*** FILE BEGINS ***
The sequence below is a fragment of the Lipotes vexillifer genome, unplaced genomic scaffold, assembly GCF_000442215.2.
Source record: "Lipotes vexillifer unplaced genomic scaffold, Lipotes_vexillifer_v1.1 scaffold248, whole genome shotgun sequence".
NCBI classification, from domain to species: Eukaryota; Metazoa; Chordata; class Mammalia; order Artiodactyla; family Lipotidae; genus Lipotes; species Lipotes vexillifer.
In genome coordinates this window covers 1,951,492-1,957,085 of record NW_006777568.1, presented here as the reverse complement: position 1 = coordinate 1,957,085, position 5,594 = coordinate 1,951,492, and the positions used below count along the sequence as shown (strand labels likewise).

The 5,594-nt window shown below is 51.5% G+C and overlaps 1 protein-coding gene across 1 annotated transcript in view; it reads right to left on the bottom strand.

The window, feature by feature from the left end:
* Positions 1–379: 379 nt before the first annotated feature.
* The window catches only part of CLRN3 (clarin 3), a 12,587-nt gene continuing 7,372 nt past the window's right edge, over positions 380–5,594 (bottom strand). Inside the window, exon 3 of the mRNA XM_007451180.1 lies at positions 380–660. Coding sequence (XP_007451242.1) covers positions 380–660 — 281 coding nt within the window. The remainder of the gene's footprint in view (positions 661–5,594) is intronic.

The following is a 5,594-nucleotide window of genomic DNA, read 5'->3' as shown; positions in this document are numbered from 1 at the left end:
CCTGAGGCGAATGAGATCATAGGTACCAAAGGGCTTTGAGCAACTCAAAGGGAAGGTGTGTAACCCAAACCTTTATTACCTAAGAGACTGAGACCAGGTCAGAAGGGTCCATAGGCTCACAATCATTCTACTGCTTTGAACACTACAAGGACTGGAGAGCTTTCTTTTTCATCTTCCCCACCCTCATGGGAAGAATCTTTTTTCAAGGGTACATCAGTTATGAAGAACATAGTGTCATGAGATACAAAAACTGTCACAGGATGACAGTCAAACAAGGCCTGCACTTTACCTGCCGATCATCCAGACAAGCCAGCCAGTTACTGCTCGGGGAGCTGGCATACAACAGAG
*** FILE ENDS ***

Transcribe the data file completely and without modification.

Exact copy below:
The sequence below is a fragment of the Lipotes vexillifer genome, unplaced genomic scaffold, assembly GCF_000442215.2.
Source record: "Lipotes vexillifer unplaced genomic scaffold, Lipotes_vexillifer_v1.1 scaffold248, whole genome shotgun sequence".
NCBI classification, from domain to species: Eukaryota; Metazoa; Chordata; class Mammalia; order Artiodactyla; family Lipotidae; genus Lipotes; species Lipotes vexillifer.
In genome coordinates this window covers 1,951,492-1,957,085 of record NW_006777568.1, presented here as the reverse complement: position 1 = coordinate 1,957,085, position 5,594 = coordinate 1,951,492, and the positions used below count along the sequence as shown (strand labels likewise).

The 5,594-nt window shown below is 51.5% G+C and overlaps 1 protein-coding gene across 1 annotated transcript in view; it reads right to left on the bottom strand.

The window, feature by feature from the left end:
* Positions 1–379: 379 nt before the first annotated feature.
* The window catches only part of CLRN3 (clarin 3), a 12,587-nt gene continuing 7,372 nt past the window's right edge, over positions 380–5,594 (bottom strand). Inside the window, exon 3 of the mRNA XM_007451180.1 lies at positions 380–660. Coding sequence (XP_007451242.1) covers positions 380–660 — 281 coding nt within the window. The remainder of the gene's footprint in view (positions 661–5,594) is intronic.

The following is a 5,594-nucleotide window of genomic DNA, read 5'->3' as shown; positions in this document are numbered from 1 at the left end:
CCTGAGGCGAATGAGATCATAGGTACCAAAGGGCTTTGAGCAACTCAAAGGGAAGGTGTGTAACCCAAACCTTTATTACCTAAGAGACTGAGACCAGGTCAGAAGGGTCCATAGGCTCACAATCATTCTACTGCTTTGAACACTACAAGGACTGGAGAGCTTTCTTTTTCATCTTCCCCACCCTCATGGGAAGAATCTTTTTTCAAGGGTACATCAGTTATGAAGAACATAGTGTCATGAGATACAAAAACTGTCACAGGATGACAGTCAAACAAGGCCTGCACTTTACCTGCCGATCATCCAGACAAGCCAGCCAGTTACTGCTCGGGGAGCTGGCATACAACAGAG